Integrative preventive medicine redefines the US Preventive Services Taskforce (USPSTF) standard for primary prevention guidelines to include proactive engagement and evidence-based integrative prevention of disease beyond routine screening recommendations. Instead of focusing simply on screening for a disease as a means of secondary prevention, IPM seeks to use the best evidence to prevent the disease and extend the period of disease-free high-functioning life for as long as possible. As shown in Table 6.4, a number of conditions with conservative screening recommendations by the USPSTF25 can be expanded based on known evidence to include proactive primary prevention. According to the CDC, “of cancers that affect both men and women, colorectal cancer is the second leading cause of cancer-related deaths in the United States and the third most common cancer in men and in women.”26 In the case of colorectal cancer screening, the guidelines suggest that nothing is done until age 50 to find occult cancer or precancerous lesions such as polyps via colonoscopy. As early as the 1970s, epidemiological research discovered a direct correlation with red meat consumption and the incidence of colon cancer.27 Additional evidence has accumulated over the last 40 years to support several basic interventions that are efficacious, safe, cost-effective, and amenable to self-care. Strong evidence exists for decreasing colorectal cancer by increased physical activity of all types and foods containing dietary fiber such as plant foods. Equally strong evidence exists to show an increased risk for colorectal cancer with consumption of red meat, processed meat, alcoholic drinks especially in men, and abdominal fat.28 Therefore, expanding our approach to address this deadly disease through an IPM framework empowers individuals of all ages to engage in these lifestyle changes to prevent colorectal cancer. Such lifestyle changes based on existing evidence as shown in Table 6.4 have little to no harm associated with them. For these and other conditions IPM moves beyond relying on surveillance to find early stage disease and instead focuses on primary prevention that every patient can engage in at any time.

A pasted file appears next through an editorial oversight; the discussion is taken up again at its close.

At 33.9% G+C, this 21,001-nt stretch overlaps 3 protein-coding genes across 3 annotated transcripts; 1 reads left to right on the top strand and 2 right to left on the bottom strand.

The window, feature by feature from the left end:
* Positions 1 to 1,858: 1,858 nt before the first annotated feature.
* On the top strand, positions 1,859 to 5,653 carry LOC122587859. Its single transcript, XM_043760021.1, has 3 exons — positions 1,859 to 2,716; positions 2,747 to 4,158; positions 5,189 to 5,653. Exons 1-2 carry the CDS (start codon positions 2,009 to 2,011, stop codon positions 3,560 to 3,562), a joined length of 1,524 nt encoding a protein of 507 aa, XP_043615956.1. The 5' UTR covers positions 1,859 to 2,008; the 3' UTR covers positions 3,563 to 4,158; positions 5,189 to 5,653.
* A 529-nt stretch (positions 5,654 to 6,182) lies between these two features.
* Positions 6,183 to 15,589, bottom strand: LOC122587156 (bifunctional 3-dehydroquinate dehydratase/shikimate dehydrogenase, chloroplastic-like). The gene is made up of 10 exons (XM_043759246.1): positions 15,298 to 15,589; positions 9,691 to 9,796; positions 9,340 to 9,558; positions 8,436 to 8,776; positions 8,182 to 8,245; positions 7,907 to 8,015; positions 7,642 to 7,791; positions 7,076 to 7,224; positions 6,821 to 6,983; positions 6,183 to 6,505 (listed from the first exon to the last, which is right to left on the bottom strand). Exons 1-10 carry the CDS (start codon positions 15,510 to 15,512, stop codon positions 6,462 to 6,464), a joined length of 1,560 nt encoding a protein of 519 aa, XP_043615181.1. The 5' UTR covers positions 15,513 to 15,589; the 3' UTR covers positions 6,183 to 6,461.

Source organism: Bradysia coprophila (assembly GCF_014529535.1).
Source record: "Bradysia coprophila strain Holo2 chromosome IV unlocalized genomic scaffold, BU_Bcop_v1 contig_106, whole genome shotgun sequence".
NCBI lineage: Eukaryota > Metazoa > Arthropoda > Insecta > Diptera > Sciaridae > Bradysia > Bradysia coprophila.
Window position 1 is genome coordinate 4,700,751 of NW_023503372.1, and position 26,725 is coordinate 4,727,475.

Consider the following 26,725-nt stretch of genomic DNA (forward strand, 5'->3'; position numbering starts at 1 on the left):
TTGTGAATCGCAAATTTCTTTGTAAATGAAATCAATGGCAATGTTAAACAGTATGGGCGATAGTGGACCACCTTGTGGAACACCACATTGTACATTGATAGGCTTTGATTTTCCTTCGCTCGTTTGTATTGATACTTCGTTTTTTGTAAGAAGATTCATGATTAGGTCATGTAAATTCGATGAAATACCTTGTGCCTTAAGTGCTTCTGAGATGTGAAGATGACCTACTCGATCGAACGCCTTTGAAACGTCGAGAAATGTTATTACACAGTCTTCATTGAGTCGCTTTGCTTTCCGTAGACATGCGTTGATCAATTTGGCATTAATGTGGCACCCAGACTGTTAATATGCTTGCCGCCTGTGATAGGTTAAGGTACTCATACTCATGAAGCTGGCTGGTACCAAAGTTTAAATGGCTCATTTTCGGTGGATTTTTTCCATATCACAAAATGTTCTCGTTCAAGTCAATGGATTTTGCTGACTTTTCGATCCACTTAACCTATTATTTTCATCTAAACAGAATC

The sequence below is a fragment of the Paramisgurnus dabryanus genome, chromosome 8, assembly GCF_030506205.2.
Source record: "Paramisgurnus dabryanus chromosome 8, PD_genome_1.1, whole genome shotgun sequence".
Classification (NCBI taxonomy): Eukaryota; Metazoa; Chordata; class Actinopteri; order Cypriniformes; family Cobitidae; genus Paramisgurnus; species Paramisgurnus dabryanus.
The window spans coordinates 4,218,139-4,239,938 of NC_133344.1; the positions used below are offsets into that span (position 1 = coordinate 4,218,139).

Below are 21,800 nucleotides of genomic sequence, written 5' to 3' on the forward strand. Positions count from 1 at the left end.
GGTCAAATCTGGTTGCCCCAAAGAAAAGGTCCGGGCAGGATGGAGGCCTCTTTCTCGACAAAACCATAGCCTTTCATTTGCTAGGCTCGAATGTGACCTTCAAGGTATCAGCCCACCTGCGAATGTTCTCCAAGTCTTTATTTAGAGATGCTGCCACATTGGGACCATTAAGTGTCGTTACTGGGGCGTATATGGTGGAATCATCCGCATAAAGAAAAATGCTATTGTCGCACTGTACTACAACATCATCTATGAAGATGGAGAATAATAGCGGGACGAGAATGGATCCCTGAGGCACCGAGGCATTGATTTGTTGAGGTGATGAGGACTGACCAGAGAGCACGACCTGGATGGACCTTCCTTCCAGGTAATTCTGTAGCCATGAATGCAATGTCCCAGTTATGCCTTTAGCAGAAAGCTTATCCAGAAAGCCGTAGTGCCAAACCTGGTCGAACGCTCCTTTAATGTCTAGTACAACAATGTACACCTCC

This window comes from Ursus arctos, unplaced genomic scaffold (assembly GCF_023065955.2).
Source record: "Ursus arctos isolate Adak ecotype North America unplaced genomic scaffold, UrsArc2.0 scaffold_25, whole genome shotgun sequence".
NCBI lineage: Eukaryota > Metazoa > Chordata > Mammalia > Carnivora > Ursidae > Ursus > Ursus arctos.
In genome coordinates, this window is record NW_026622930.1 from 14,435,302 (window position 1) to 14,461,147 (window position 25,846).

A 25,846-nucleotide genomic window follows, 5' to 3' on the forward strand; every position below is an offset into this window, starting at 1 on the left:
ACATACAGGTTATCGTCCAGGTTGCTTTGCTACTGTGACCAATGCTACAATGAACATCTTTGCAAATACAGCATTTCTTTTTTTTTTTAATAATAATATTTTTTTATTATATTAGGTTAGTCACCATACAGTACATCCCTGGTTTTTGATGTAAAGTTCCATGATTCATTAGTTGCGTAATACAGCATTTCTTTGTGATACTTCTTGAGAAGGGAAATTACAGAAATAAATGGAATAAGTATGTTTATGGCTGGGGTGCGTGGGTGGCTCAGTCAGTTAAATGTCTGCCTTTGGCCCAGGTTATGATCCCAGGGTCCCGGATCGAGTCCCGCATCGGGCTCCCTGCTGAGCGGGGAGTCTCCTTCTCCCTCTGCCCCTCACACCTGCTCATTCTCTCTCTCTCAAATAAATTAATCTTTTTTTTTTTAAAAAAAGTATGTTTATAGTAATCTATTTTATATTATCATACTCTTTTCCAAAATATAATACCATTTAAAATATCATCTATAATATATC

Table 6.4 USPSTF Grades of Evidence: Grade A: Strongly Recommended Grade B Recommended, Grade C No Recommendation (service can improve health outcomes but balance of harm and evidence too close to justify recommendation) Grade D Not Recommended Grade I Insufficient Evidence18


USPSTF Guideline

IPM Expansion

Colorectal Cancer

Adults, beginning at age 50 years and continuing until age 75 years (Grade A)

All ages to increase physical activity, fiber with plant-based foods, decrease red meat and alcohol intake, and smoking cessation

Healthful Diet and Physical Activity to Prevent Cardiovascular Disease (CVD)

  • Adults BMI>25 with additional CVD risk factors (Grade B)

  • General population (Grade C) Intensive behavioral counseling on lifestyle changes

All ages could benefit greatly from simple behavioral counseling and motivational interviewing with action plans and healthy lifestyle goals

Diabetes Mellitus

Adults, sustained blood pressure (either treated or untreated) greater than 135/80 mm Hg (Grade B)

Screen adolescents and adults with risk factors even if asymptomatic, all ages prevent insulin resistance with diet and physical activity action plans for lifestyle change

Low-Back Pain

Insufficient to recommend for or against the routine use of interventions to prevent low-back pain in adults in primary care settings (Grade 1)

All ages, specific low-back exercises and ergonomic changes for desk -based jobs to strengthen low-back muscles and prevent injury